SHENZHEN, CHINA - Media OutReach - 11 November, 2014 - Internet users in China's rapidly growing but less-developed third and fourth tier cities have very different entertainment consumption habits than their counterparts in the glitzier first and second tier cities. People in these smaller cities often access the internet primarily on cheap smartphones costing less than 1000 RMB ($160 USD). They tend to prefer reading novels, playing games and watching online videos, whereas users in the larger, more sophisticated cities prefer TV shows from foreign countries.
Frank Wang, the founder and CEO of Easou, China's second largest mobile search engine, said, "Most of our users are in the third and fourth tier cities, and we've noticed they have different interests than people in the top cities. We focus on their needs and give them more of what they want."
Wang said there are millions of online users in China watching Internet-streamed TV programs. Nearly 70% of TV shows watched in China are online, including 'Where Are We Going, Dad?' and 'The Voice of China.' Wang said Easou intends to provide the target users with customized entertainment content they need through partnerships with industry leaders and continuous upgrading of its proprietary search engine.
Many Internet giants are looking to seize a share of the valuable entertainment market. Alibaba has invested more than $3 billion since March 2014 in the entertainment industry, and is in talks of collaborating with Hollywood for its Internet television set-top boxes. It was targeted specifically at the first- and second-tier cities where people are eager to watch foreign movies and TV shows from US, Europe and South Korea.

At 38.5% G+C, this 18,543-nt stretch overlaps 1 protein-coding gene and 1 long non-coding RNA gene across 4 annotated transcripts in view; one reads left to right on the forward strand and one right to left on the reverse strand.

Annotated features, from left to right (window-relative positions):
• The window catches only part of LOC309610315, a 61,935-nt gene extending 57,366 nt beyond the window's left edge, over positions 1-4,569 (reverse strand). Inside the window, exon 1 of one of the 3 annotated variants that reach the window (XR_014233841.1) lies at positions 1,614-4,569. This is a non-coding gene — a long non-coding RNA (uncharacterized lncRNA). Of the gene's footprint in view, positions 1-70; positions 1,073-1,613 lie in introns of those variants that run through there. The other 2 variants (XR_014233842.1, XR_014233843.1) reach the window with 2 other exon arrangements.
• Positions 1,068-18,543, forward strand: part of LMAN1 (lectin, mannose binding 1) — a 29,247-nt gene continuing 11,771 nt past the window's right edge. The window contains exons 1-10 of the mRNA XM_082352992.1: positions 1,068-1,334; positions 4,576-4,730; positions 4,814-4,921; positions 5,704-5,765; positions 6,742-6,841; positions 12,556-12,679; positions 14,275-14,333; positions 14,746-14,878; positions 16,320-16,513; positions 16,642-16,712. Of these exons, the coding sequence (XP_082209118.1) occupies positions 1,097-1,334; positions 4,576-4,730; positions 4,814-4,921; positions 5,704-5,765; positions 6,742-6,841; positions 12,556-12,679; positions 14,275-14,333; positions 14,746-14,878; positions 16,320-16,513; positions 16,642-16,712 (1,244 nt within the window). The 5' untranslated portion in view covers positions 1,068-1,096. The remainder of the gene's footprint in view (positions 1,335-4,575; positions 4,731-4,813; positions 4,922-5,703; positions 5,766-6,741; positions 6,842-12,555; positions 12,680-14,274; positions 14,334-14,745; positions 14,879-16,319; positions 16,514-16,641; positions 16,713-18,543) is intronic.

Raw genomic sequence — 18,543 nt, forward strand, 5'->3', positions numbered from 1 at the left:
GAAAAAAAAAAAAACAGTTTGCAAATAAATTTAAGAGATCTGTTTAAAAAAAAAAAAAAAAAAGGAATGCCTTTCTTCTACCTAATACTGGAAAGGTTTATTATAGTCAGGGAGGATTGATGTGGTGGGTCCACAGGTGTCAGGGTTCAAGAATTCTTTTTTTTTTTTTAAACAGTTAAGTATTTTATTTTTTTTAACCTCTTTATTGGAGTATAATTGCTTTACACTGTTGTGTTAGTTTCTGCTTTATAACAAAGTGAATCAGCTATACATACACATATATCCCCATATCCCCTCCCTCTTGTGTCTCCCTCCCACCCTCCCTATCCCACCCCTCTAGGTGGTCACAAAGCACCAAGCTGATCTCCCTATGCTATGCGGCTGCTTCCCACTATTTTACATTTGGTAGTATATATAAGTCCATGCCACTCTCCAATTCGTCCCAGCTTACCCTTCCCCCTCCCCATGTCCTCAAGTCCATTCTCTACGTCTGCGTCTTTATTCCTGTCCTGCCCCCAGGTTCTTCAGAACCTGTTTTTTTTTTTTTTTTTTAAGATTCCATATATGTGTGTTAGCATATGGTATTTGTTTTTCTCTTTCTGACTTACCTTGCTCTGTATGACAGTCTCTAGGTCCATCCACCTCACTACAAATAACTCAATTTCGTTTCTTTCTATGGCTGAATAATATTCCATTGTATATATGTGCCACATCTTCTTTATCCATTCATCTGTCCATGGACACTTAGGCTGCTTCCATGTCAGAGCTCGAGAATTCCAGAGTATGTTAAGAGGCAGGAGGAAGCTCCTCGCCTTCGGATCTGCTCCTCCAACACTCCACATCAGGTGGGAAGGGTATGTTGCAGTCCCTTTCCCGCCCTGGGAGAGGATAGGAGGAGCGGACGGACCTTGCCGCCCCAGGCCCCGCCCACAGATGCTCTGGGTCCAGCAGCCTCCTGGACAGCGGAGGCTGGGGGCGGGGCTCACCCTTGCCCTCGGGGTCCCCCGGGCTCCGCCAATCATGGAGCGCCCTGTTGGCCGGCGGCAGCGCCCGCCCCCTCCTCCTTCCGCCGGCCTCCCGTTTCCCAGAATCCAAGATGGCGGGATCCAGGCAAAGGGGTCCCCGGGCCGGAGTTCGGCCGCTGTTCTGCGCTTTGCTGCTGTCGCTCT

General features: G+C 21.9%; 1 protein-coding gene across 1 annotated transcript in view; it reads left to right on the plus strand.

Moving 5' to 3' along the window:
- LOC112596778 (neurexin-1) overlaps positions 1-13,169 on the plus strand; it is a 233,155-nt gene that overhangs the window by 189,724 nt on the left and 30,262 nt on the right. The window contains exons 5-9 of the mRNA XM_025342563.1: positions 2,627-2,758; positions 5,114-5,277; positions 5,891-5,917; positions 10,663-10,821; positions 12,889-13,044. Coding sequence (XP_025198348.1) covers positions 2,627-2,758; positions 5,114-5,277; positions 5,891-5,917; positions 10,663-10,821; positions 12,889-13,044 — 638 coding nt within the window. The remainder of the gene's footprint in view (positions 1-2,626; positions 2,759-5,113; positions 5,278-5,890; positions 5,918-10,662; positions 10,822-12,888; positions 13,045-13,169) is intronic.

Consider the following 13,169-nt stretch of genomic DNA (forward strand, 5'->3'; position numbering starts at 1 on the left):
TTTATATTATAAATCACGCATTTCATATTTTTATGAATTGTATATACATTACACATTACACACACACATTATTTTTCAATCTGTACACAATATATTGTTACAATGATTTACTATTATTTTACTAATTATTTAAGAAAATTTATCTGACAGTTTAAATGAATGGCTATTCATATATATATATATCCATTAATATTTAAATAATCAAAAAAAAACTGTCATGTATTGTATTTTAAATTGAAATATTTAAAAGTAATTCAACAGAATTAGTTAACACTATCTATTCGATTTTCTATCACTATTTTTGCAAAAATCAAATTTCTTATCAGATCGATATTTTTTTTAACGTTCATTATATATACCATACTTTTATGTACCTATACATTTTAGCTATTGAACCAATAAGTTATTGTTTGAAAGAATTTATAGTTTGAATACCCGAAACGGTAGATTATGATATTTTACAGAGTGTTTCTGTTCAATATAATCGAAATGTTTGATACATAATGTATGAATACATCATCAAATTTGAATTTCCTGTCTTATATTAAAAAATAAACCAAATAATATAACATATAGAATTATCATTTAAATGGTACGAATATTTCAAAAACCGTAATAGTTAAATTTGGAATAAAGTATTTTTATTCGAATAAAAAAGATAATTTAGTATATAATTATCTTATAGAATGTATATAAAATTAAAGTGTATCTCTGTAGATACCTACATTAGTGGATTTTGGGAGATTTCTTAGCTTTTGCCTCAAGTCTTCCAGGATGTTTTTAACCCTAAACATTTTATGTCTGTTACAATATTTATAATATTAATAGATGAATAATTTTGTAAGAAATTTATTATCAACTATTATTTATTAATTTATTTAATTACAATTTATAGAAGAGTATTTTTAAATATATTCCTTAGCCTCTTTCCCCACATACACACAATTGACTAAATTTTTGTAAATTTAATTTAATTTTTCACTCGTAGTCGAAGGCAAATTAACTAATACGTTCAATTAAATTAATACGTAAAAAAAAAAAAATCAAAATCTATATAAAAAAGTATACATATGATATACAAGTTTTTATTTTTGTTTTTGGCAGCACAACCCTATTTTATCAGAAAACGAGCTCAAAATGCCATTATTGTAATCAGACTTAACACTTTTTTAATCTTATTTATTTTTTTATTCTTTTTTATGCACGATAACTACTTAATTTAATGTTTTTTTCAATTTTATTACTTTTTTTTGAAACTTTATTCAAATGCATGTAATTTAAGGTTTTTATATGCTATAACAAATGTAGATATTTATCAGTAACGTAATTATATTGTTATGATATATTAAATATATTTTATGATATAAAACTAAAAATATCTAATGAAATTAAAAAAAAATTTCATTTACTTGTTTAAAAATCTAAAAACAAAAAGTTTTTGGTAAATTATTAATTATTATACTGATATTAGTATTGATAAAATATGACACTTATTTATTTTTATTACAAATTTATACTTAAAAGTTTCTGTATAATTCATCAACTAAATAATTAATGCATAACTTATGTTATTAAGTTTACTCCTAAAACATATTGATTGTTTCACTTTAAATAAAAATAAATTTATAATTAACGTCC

At the same time, there are at least 50 websites offering online live video shows, such as YY and 9158. Just like TV stations, they are actually big media platforms, through which customers can experience instant and smooth voice chat, online live performances and virtual KTV shows. These sites not only have strong entertainment content, but also mature management systems for actors and actresses, appealing to users from lower-tier cities.
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